Tuesday, 24 January 2012

Inspiring Stories 1: Janardan Kinkar

Mr. Janardan Kinkar is one of the several Indian farmers who provide the society with food and are the pillars of Indian agriculture, but have not themselves eaten expensive and nutritious foods like green gram (mung dal), black gram (udad dal), peas, and fruits in past 35-40 years. He represents a vast majority of farmers who grow cash crops and crops that fetch more money, sell them, and spend that money on less expensive grains and vegetables from public distribution systems and local markets. The diet consists mostly of carbohydrates, and lacks severely in proteins, vitamins and minerals.

Mr. Janardan Kinkar in his field

Opportunities Chetana-Vikas offered:

After coming in contact with Chetana-Vikas and initiating new techniques of dryland farming in his fields, Mr. Janardan has increased his net income by 10 times in last 8 years (Fig. 1). The basket accommodates at least 35-40 different food crops. This variety is important for two reasons. Indian agriculture suffers from seasonal variations, especially variations in monsoon patterns. A mixed cropping technique makes sure that the farmer gets something in her/his hands at the end of the season. The second reason deals with nutrition which is even more important. India stands at an abysmal 67th rank (out of 84 countries) in terms of global hunger index 2010, released recently by International Food Policy Research Institute (IFPRI), Washington D.C.

Mr. Kinkar making structures with local materials for soil and water conservation for conscious natural resource management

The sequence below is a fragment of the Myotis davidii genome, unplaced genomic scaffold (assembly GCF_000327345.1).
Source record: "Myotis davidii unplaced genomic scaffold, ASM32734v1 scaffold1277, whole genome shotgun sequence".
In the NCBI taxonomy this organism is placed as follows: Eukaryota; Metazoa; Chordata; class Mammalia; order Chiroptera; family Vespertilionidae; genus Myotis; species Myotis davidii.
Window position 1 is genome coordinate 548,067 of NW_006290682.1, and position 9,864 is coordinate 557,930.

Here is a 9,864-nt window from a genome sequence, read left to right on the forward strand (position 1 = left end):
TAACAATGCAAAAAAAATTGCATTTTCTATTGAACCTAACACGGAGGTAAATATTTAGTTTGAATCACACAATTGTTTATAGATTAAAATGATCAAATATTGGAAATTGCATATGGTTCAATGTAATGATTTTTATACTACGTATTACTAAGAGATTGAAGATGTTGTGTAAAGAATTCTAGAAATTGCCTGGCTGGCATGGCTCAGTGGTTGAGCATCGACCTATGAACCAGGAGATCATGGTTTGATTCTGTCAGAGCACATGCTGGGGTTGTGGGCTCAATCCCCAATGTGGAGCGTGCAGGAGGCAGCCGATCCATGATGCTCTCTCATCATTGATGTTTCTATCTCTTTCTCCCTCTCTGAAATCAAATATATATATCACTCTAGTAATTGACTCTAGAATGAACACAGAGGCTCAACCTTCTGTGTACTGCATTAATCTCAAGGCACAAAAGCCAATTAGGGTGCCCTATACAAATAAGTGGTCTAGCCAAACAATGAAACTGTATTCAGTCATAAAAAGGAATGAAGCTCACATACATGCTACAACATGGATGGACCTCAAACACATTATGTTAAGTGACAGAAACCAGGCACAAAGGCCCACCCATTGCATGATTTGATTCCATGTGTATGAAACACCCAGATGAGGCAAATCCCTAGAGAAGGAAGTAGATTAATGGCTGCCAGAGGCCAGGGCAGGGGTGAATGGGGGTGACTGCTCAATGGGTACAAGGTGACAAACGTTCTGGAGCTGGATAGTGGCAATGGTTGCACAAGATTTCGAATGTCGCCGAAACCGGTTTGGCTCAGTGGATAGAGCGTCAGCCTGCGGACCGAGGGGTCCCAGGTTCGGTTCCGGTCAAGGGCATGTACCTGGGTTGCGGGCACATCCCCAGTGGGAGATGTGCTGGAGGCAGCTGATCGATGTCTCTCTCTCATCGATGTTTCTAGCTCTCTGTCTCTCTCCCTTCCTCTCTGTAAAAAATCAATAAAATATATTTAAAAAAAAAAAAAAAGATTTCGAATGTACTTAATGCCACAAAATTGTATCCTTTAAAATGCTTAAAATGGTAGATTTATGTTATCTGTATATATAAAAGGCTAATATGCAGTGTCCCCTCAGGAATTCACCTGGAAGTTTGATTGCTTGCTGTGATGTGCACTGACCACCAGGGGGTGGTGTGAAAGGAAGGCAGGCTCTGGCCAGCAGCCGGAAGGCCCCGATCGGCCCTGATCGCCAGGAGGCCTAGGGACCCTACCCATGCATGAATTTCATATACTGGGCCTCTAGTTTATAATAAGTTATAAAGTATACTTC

Fig. 1 Mr. Kinkar's net income through years before and after Chetana - Vikas's intervention


Mr. Janardan's family of four sit down for food after completing the day's work in the fields. Lunch is a wholesome meal of sorghum (jawar) roti, and green gram (moong dal) - stuff that they grew in their 4 acres (~1.5 hectares) of shallow drylands.

In his own words, "If I hadn't followed this self-reliant method of farming, I would have to commit suicide like others..."

Access to beans and pulses for affordable food and nutrition security for the family

In the process of selling organic cotton

Soyabean harvest

Marketing committee of self-reliant farmers' collective procuring Mr. Kinkar's cotton

Mr. Kinkar who is a "village enginner" is seen here along with his female collagues, taking up construction of soil-water management structures for the area

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